A great story, well-told. The sections about Houdini are great historical fiction -- loosely based on facts, just factual enough to be believable, but truly fiction. The character Houdini is always questioning himself, always questioning reality, even as he plays with it to entertain others. The character of his wife, Bess, is much less fleshed-out, but I forgive the story for this because Houdini was so well etched.
And Martin, our unreliable narrator, simultaneously asking himself all the same questions, remember things but not sure whether they happened or not (mostly not). The last scene is one the reader sees coming, but it's beautifully done.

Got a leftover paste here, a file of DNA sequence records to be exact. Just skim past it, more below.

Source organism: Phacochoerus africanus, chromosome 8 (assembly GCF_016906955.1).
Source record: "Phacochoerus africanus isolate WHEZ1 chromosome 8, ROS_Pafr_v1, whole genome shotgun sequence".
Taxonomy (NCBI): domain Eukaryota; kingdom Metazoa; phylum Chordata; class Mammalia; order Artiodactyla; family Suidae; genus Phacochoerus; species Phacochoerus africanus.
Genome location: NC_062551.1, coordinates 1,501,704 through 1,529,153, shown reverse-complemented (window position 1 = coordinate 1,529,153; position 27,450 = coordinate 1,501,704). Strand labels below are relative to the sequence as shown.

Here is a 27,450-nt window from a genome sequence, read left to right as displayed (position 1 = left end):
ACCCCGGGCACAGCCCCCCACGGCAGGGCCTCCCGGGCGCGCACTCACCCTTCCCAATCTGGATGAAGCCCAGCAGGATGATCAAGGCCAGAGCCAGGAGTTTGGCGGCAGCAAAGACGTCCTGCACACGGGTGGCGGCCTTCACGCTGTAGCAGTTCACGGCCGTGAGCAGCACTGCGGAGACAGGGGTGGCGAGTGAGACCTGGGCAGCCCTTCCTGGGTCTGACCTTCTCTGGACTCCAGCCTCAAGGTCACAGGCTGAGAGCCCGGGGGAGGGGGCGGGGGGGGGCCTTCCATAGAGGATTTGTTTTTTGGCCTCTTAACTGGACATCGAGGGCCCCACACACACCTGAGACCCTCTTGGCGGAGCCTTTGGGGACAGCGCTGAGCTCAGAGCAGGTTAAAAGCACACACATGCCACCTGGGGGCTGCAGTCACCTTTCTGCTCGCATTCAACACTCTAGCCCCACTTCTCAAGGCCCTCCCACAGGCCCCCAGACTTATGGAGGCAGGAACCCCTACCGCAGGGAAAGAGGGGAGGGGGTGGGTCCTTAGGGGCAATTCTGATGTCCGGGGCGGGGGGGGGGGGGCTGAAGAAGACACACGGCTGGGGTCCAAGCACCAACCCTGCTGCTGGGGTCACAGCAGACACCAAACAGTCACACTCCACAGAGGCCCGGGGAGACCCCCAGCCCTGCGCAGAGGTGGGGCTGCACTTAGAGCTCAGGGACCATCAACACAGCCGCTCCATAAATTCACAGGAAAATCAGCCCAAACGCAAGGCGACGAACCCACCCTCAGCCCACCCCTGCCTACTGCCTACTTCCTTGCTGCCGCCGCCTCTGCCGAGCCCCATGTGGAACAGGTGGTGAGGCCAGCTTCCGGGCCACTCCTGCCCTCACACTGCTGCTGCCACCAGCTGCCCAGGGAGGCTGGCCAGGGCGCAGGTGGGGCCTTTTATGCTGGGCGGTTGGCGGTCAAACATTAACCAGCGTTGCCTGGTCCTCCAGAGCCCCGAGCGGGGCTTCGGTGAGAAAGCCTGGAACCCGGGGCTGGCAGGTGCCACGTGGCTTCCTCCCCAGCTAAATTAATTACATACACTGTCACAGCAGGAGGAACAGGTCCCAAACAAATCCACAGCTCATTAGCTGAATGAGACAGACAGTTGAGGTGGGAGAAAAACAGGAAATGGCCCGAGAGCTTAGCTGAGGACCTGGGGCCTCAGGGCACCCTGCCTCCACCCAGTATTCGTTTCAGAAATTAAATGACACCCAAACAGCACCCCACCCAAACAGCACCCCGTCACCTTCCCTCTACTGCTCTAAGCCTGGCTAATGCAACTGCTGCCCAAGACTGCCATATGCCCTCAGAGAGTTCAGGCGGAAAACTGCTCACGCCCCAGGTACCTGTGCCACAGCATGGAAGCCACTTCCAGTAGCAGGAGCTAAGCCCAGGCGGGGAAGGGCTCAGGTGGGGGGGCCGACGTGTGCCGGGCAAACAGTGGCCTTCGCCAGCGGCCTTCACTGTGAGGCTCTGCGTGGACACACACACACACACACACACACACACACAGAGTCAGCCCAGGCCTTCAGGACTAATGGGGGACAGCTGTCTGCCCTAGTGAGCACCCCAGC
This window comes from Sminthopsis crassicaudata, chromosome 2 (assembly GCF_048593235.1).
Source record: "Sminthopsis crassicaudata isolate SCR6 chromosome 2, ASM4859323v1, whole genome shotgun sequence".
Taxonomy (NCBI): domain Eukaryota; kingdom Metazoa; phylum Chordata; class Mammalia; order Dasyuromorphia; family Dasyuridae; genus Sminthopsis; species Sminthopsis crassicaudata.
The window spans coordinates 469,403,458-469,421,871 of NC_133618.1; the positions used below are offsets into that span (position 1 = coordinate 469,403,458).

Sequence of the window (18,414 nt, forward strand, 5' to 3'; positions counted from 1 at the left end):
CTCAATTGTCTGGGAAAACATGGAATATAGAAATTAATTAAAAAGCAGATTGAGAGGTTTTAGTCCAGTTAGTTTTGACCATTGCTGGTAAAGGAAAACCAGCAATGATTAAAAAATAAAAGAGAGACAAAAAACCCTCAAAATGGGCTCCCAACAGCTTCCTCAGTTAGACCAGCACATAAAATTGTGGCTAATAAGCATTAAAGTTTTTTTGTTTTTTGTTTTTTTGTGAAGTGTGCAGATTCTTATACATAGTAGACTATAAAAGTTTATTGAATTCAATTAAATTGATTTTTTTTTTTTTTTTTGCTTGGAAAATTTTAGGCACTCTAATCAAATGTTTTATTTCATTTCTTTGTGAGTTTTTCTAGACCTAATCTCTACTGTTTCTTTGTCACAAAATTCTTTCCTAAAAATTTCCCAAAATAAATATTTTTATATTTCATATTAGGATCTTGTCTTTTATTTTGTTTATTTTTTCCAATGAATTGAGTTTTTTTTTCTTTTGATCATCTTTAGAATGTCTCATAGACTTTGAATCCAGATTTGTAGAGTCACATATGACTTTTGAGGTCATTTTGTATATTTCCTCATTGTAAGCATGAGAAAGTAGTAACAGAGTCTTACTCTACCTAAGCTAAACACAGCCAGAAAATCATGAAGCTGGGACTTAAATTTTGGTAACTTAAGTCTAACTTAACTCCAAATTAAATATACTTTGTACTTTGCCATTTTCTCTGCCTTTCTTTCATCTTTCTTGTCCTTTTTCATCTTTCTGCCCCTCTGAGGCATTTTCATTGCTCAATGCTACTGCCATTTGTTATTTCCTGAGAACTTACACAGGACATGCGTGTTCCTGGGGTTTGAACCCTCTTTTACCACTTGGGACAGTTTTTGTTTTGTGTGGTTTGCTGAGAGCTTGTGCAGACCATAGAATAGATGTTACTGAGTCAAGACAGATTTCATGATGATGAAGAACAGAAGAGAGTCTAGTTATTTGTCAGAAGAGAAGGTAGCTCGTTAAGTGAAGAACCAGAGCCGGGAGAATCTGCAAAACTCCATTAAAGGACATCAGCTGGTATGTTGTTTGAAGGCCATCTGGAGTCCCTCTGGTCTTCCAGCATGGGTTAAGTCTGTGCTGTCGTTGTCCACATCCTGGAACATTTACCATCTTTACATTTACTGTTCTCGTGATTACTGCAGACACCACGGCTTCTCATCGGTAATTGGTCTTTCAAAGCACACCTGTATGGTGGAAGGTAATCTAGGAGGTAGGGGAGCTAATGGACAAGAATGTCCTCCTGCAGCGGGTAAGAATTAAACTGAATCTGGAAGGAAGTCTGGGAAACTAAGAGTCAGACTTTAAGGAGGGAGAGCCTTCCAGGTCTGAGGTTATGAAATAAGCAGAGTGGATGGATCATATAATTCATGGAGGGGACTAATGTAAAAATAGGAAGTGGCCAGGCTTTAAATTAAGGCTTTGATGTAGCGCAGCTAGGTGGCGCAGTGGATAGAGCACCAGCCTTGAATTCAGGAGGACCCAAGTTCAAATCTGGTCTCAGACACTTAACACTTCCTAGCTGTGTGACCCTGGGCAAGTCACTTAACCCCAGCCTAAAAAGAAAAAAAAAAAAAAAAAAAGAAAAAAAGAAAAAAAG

The best thing about a great book is the questions it poses. For me, questions make this a great book. Where's the line between reality and illusion? If we mislead others, is that always a bad thing? If it makes them happy? When does it become evil? And who in our society excels at illusion? It's not just the magicians.